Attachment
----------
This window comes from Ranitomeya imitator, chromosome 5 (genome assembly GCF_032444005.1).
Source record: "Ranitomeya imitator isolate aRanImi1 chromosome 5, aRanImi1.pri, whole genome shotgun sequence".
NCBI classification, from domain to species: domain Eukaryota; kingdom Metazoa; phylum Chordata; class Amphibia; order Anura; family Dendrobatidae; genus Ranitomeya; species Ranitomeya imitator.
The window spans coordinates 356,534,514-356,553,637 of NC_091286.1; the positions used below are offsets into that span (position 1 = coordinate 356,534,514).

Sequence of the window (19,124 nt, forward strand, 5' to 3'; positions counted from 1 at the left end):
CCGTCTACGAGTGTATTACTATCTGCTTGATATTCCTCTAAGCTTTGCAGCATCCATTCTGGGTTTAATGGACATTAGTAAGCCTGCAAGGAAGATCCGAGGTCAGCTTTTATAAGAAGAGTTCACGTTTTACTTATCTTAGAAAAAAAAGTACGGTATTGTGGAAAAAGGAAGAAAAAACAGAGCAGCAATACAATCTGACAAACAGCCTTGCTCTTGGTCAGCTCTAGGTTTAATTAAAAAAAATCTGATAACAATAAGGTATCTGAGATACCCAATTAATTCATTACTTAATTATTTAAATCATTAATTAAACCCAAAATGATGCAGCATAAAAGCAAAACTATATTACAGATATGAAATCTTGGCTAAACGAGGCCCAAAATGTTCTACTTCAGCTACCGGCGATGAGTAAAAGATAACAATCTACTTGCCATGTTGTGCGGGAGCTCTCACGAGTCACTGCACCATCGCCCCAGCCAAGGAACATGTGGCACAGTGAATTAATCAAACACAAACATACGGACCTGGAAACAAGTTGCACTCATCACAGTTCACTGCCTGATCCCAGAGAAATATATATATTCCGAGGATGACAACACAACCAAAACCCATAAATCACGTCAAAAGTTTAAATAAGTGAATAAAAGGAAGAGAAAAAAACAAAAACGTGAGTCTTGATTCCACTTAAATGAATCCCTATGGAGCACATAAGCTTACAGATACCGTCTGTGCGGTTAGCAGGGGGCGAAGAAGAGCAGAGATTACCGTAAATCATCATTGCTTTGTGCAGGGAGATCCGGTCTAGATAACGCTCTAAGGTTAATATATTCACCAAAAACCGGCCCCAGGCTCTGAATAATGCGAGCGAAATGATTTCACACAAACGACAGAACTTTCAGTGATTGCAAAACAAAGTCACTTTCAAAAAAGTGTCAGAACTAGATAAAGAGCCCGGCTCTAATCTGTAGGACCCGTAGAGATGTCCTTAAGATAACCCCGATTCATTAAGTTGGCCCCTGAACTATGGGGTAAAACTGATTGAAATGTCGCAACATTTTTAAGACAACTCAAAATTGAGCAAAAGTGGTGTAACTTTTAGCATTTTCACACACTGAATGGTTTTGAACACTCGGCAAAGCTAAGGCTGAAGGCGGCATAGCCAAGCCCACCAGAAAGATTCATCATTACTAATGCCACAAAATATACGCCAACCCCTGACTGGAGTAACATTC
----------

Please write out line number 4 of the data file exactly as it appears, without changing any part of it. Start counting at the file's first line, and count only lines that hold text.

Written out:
The window spans coordinates 356,534,514-356,553,637 of NC_091286.1; the positions used below are offsets into that span (position 1 = coordinate 356,534,514).